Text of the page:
# How to make minimax optimal?

By optimal I mean that:

• If max has a winning strategy then minimax will return the strategy for max with the fewest number of moves to win.
• If min has a winning strategy then minimax will return the strategy for max with the most number of moves to lose.
• If neither has a winning strategy then minimax will return the strategy for max with the most number of moves to draw.

The idea is that you want to win in the fewest number of moves possible but if you can't win then you want to drag out the game for as long as possible so that the opponent has more chances of making mistakes.

So, how do you make minimax return the best strategy for max?

• Why couldn't you just add a couple if else statements with the logic and get where you needed to go? – hisairnessag3 Dec 8 '17 at 23:22

Minimax deals with two kinds of values:

1. Estimated values determined by a heuristic function.
2. Actual values determined by a terminal state.

Commonly, we use the following denotational semantics for values:

1. A range of values centered around 0 denote estimated values (e.g. -999 to 999).
2. A value less than the smallest heuristic value denotes a loss for max (e.g. -1000).
3. A value more than the biggest heuristic value denotes a win for max (e.g. 1000).
4. The value 0 denotes either an estimated draw or an actual draw.

The advantage of this denotational semantics is that comparing values is the same as comparing numbers (i.e. you don't need a special comparison function). We can extend this denotational semantics to incorporate optimality of winning and losing as follows:

1. A range of values centered around 0 denote estimated values (e.g. -999 to 999).
2. A range of values less than the smallest heuristic value denote loss (e.g. -2000 to -1000).
3. A range of values more than the biggest heuristic value denote win (e.g. 1000 to 2000).
4. The value 0 denotes either an estimated draw or an actual draw.
5. A loss in n moves is denoted as -(m - n) where m is a sufficiently large number (e.g. 2000).
6. A win in n moves is denoted as (m - n) where m is a sufficiently large number (e.g. 2000).

Using this denotational semantics for values requires only a small change to the minimax algorithm:

function minimax(node, depth, max)
if max
return negamax(node, depth, 1)
else
return -negamax(node, depth, -1)

function negamax(node, depth, color)
if terminal(node)
return -2000

if depth = 0
return color * heuristic(node)

value = -2000

foreach child of node
v = -negamax(child, depth - 1, -color)

if v > 1000
v -= 1

if v > value
value = v

return value


Incorporating optimality for draws is a lot more difficult.

Short version below.

When implementing a minimax algorithm the purpose is usually to find the best possible position of a game board for the player you call max after some amount of moves. In some games like tic-tac-toe, the game tree (a graph of all legal moves) is small enough that the minimax search can be applied exhaustively to look at the whole game tree. More complex games like chess have too large of a game tree to be feasibly searched exhaustively.

A simple version of minimax just travels through the game tree, evaluating every legal move for the position currently being evaluated before going further and evaluating the possible answers to those moves. To find an optimal winning move; minimax needs only to search until a winning state of the game has been found. If implemented using the aforementioned breadth first search minimax algorithm, it will have found the way to win in the least amount of moves.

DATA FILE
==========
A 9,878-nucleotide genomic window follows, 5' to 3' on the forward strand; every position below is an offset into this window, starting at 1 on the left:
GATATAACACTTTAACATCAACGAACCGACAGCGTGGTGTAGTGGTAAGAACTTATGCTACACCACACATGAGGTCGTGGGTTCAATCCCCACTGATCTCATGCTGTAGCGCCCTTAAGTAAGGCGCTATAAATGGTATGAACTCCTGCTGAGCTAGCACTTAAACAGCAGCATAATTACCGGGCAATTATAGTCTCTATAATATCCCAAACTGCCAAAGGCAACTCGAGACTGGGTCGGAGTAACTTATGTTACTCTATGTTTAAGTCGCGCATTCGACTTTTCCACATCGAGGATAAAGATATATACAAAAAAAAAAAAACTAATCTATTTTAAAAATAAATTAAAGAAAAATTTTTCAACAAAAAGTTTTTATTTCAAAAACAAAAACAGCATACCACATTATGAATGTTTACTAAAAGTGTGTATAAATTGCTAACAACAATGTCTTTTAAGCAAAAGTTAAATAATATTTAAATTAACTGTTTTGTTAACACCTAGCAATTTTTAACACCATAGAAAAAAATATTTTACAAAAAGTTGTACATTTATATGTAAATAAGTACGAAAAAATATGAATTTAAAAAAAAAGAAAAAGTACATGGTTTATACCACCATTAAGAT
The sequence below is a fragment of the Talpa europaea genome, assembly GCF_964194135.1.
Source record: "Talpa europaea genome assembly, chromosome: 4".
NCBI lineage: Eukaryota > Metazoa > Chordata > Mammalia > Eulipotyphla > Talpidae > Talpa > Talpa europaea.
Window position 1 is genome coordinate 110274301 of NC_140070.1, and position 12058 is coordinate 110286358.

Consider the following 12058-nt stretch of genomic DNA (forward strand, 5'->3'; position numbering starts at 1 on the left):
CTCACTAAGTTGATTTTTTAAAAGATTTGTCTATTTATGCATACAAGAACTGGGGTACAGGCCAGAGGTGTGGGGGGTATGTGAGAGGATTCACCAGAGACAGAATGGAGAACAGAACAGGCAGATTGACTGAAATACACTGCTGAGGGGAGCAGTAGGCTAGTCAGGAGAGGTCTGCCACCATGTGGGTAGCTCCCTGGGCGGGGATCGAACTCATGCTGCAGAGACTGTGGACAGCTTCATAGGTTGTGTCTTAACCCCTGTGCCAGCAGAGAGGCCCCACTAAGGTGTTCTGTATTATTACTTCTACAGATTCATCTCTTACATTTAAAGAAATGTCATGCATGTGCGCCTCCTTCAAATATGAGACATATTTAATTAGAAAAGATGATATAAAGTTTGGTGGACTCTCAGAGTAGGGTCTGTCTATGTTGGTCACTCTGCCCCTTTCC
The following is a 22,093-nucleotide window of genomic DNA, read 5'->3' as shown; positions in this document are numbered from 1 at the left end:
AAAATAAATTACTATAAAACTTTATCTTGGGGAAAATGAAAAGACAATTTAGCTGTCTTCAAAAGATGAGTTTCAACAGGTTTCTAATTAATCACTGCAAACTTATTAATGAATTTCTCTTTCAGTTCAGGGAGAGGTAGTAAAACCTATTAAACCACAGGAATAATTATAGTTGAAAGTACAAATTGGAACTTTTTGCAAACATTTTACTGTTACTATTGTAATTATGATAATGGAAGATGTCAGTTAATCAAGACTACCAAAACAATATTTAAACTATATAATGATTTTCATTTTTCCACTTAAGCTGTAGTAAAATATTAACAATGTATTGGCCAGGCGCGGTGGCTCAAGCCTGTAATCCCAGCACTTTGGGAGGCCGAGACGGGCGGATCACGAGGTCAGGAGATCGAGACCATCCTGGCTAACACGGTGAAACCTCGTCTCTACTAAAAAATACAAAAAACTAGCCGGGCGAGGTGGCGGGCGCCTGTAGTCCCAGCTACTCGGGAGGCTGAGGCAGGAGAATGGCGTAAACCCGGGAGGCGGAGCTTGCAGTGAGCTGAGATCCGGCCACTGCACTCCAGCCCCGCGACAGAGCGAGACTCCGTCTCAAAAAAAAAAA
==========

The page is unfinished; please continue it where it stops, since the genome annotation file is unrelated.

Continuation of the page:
In the case where min has a forced win the truly optimal move doesn't exist. If min is not an optimal player, the definition of optimal can be the move that is most likely to cause him to make an error, that enables max to force a win. That move isn't necessarily the move that leads to the most moves until loss. As an example, consider a position in some game where max has two moves, move A and move B, move A leads to a loss in 100 moves and move B to a loss in one move. Naively move A is better but in this game the only legal moves following move A lead to a loss and move B leads to a position where min has hundreds of legal moves but only one causes him to win. Albeit a bit extreme, this example demonstrates that optimality is hard to define in a losing position. Put simply, is a very complex loss in 6 moves worse than a obvious loss in 20?

You did define a version of optimality however and implementing it is possible. Since you are only considering optimal moves, an exhaustive search must be performed and thus, there is no reason to give a score to any positions but a win, loss, and draw. The method I would use is to assign each state a score, much larger than the maximum possible amount of moves, e.g. a loss is -100,000 a win is 100,000 and a draw is 0. Then you maintain a variable that is the depth of the search or number of moves that have to be performed to reach this state. Then I would add the number of moves to the large number. So a loss in 20 moves would have a score of -99,980 and a draw in 15 moves would have the score of 15. 100,000 is a bit excessive for most games but it just has to be large enough that a loss, win, and draw is never confused as a draw in 100,001 moves would look better than a win in 1. Note that this method should only be used for losses and draws since using this method for wins would result in a win in 10 having a score of 100,010 and a win in 20 a score of 100,020 and thus looking better.

Short version: